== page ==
Zigzag. Her photography exemplified strong compositional motifs, and the repetitive, regular shape of the zigzag, with its strong lines and angles, was a form she used in images of disparate subjects.
Victoria Miro Mayfair is delighted to present the first
solo exhibition of Francesca Woodman’s work at the
Mayfair gallery. In her short career Woodman
produced an extraordinary body of work – over 800
photographs – acclaimed for its singularity of style
and range of innovative techniques.
This exhibition considers the zigzag and other abstract geometrical forms as recurring visual themes in Woodman’s work. Woodman’s practice is often discussed in terms of its surreal and symbolic imagery, but her work was grounded in a sophisticated understanding of form. Her photography exemplified strong compositional motifs, and the repetitive, regular shape of the zigzag, with its strong lines and angles, was a form she used in images of disparate subjects.
Many of Woodman’s gelatin silver prints feature this strong, idiosyncratic abstract lineage, and she also extended her investigation of the serial geometrical form in her large-scale diazotype prints. The artist described one of these works in a letter to a friend in 1980: ‘It will be ... a long string of images held together by a long compositional zigzag, thus the corner of a building in one frame fits into the elbow of a girl in the next frame into a book in the third frame, the images are both very personal mysterious ones and harsh images of outdoor city life. It is had to get the adjoining images to fit the rigorous structural scaffold’.
As George Woodman, the artist’s father, has pointed out, ‘Modernist abstract art devotes itself to the form of the square, the rectangle, the box, the intersection of streets, the whole right angle world of horizontal and vertical. Domination by a zig-zag motif is very rare... It creates a world of flux without horizon, a rhythmic oscillation. Francesca made studies of zig-zags: from representations of houses, noses, hands and baby’s legs. A related investigation was the series Bridges and Tiaras. In these prints, the bridge, arching over the river, and the tiara, arching over the woman’s head, are contrasted and linked by the logic of analogy. Francesca creates visual puns, jokes and poetry in this series’.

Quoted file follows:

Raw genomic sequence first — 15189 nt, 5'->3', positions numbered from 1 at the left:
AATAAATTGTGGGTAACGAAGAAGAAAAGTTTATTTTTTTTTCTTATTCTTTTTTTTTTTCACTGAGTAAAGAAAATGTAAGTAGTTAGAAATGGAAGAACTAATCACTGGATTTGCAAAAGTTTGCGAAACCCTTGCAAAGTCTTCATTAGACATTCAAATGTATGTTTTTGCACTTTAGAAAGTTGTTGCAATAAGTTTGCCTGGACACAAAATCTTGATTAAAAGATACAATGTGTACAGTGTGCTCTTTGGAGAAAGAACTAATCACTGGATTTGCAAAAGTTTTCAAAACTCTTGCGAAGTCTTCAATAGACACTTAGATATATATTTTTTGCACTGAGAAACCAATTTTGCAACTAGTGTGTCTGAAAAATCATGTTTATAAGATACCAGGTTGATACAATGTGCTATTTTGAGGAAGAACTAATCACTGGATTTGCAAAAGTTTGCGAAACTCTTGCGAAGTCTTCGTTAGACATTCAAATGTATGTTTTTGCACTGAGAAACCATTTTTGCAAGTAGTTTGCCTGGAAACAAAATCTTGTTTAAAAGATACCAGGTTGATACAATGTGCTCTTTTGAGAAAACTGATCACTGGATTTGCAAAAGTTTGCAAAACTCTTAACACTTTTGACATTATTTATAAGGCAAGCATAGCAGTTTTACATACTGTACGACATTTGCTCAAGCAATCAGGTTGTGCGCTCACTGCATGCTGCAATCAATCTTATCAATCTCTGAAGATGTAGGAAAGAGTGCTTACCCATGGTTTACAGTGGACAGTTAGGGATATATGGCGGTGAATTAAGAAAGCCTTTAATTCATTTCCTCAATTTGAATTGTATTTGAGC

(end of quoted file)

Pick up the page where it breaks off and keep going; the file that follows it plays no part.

Formal correspondences and echoes abound in the work in this exhibition, which includes ten works newly released from the artist’s estate.Born in 1958 in Denver, Colorado, Francesca Woodman lived and worked in New York until her death in 1981. Since 1986 her work has been exhibited widely. Significant solo presentations of Woodman's work include Francesca Woodman at the Museum of Modern Art, San Francisco (2011-12) that subsequently toured to the Solomon R. Guggenheim Museum, New York (2012); Francesca Woodman: Retrospective at the Sala Espacio AV, Murcia, touring to SMS Contemporanea, Siena (both 2009); Francesca Woodman: Photographs at the Herbert F. Johnson Museum of Art, Cornell University, Ithaca, New York (2003) and Francesca Woodman at the Fondation Cartier pour l'art contemporain, Paris (1998), that subsequently toured to Kunsthal, Rotterdam, The Netherlands (1998); Centro Cultural de Belém, Lisbon, Portugal (1999); The Photographers' Gallery, London (1999); Centro Cultural TeclaSala, L'Hospitalet, Barcelona (1999-2000); Carla Sozzani Gallery, Milan, (2001); The Douglas Hyde Gallery, Dublin (2001) and PhotoEspana, Centro Cultural Conde Duque, Madrid (2002). Woodman's work is represented in the collections of major museums including The Metropolitan Museum of Art; The Whitney Museum of American Art; Museum of Modern Art, New York; Detroit Institute of Arts; Museum of Contemporary Art, Chicago and Tate/National Galleries of Scotland.
Image: Francesca Woodman, Untitled, New York, 1979-80
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